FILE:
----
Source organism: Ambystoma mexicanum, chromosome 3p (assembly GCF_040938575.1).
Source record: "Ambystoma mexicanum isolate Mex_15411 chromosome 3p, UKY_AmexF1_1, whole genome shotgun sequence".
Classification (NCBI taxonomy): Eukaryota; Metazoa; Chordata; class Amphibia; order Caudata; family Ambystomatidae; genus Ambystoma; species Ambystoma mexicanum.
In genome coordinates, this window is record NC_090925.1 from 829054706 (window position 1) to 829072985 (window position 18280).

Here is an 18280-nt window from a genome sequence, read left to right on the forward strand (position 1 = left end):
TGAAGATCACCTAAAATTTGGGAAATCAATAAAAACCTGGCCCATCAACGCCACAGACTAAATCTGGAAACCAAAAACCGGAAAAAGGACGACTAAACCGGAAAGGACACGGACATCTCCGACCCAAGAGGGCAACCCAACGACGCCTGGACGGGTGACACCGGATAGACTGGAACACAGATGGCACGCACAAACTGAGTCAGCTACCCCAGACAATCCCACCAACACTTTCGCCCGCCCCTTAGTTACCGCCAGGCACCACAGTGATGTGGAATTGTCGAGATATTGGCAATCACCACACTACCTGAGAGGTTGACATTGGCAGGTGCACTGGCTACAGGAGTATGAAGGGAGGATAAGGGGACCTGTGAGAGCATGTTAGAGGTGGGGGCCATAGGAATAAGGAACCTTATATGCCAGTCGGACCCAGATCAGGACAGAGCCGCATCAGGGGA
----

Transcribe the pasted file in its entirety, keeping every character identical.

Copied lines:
Source organism: Ambystoma mexicanum, chromosome 3p (assembly GCF_040938575.1).
Source record: "Ambystoma mexicanum isolate Mex_15411 chromosome 3p, UKY_AmexF1_1, whole genome shotgun sequence".
Classification (NCBI taxonomy): Eukaryota; Metazoa; Chordata; class Amphibia; order Caudata; family Ambystomatidae; genus Ambystoma; species Ambystoma mexicanum.
In genome coordinates, this window is record NC_090925.1 from 829054706 (window position 1) to 829072985 (window position 18280).

Here is an 18280-nt window from a genome sequence, read left to right on the forward strand (position 1 = left end):
TGAAGATCACCTAAAATTTGGGAAATCAATAAAAACCTGGCCCATCAACGCCACAGACTAAATCTGGAAACCAAAAACCGGAAAAAGGACGACTAAACCGGAAAGGACACGGACATCTCCGACCCAAGAGGGCAACCCAACGACGCCTGGACGGGTGACACCGGATAGACTGGAACACAGATGGCACGCACAAACTGAGTCAGCTACCCCAGACAATCCCACCAACACTTTCGCCCGCCCCTTAGTTACCGCCAGGCACCACAGTGATGTGGAATTGTCGAGATATTGGCAATCACCACACTACCTGAGAGGTTGACATTGGCAGGTGCACTGGCTACAGGAGTATGAAGGGAGGATAAGGGGACCTGTGAGAGCATGTTAGAGGTGGGGGCCATAGGAATAAGGAACCTTATATGCCAGTCGGACCCAGATCAGGACAGAGCCGCATCAGGGGA